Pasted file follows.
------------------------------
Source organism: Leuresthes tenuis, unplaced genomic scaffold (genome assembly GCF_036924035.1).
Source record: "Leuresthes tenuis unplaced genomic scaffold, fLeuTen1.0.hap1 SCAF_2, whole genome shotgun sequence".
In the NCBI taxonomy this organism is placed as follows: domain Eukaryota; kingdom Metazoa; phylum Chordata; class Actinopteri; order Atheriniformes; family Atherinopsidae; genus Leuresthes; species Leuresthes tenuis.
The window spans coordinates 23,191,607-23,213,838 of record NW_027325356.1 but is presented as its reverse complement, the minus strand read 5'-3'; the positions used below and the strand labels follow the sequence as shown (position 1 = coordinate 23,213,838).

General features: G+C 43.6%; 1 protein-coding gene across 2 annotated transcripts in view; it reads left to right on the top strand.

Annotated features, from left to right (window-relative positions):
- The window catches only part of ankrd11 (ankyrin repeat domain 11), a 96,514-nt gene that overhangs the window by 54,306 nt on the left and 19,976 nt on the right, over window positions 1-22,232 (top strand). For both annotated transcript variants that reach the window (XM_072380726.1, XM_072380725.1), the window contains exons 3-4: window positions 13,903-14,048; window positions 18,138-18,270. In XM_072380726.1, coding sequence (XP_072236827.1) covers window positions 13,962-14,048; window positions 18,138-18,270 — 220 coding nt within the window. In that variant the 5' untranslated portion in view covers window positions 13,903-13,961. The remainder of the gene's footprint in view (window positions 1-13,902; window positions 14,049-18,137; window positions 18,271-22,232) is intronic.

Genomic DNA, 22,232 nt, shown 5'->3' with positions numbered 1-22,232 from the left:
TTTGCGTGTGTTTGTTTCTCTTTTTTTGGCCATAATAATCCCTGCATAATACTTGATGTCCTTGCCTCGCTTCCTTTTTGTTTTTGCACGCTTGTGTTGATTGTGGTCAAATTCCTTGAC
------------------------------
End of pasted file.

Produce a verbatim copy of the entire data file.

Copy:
Source organism: Leuresthes tenuis, unplaced genomic scaffold (genome assembly GCF_036924035.1).
Source record: "Leuresthes tenuis unplaced genomic scaffold, fLeuTen1.0.hap1 SCAF_2, whole genome shotgun sequence".
In the NCBI taxonomy this organism is placed as follows: domain Eukaryota; kingdom Metazoa; phylum Chordata; class Actinopteri; order Atheriniformes; family Atherinopsidae; genus Leuresthes; species Leuresthes tenuis.
The window spans coordinates 23,191,607-23,213,838 of record NW_027325356.1 but is presented as its reverse complement, the minus strand read 5'-3'; the positions used below and the strand labels follow the sequence as shown (position 1 = coordinate 23,213,838).

General features: G+C 43.6%; 1 protein-coding gene across 2 annotated transcripts in view; it reads left to right on the top strand.

Annotated features, from left to right (window-relative positions):
- The window catches only part of ankrd11 (ankyrin repeat domain 11), a 96,514-nt gene that overhangs the window by 54,306 nt on the left and 19,976 nt on the right, over window positions 1-22,232 (top strand). For both annotated transcript variants that reach the window (XM_072380726.1, XM_072380725.1), the window contains exons 3-4: window positions 13,903-14,048; window positions 18,138-18,270. In XM_072380726.1, coding sequence (XP_072236827.1) covers window positions 13,962-14,048; window positions 18,138-18,270 — 220 coding nt within the window. In that variant the 5' untranslated portion in view covers window positions 13,903-13,961. The remainder of the gene's footprint in view (window positions 1-13,902; window positions 14,049-18,137; window positions 18,271-22,232) is intronic.

Genomic DNA, 22,232 nt, shown 5'->3' with positions numbered 1-22,232 from the left:
TTTGCGTGTGTTTGTTTCTCTTTTTTTGGCCATAATAATCCCTGCATAATACTTGATGTCCTTGCCTCGCTTCCTTTTTGTTTTTGCACGCTTGTGTTGATTGTGGTCAAATTCCTTGAC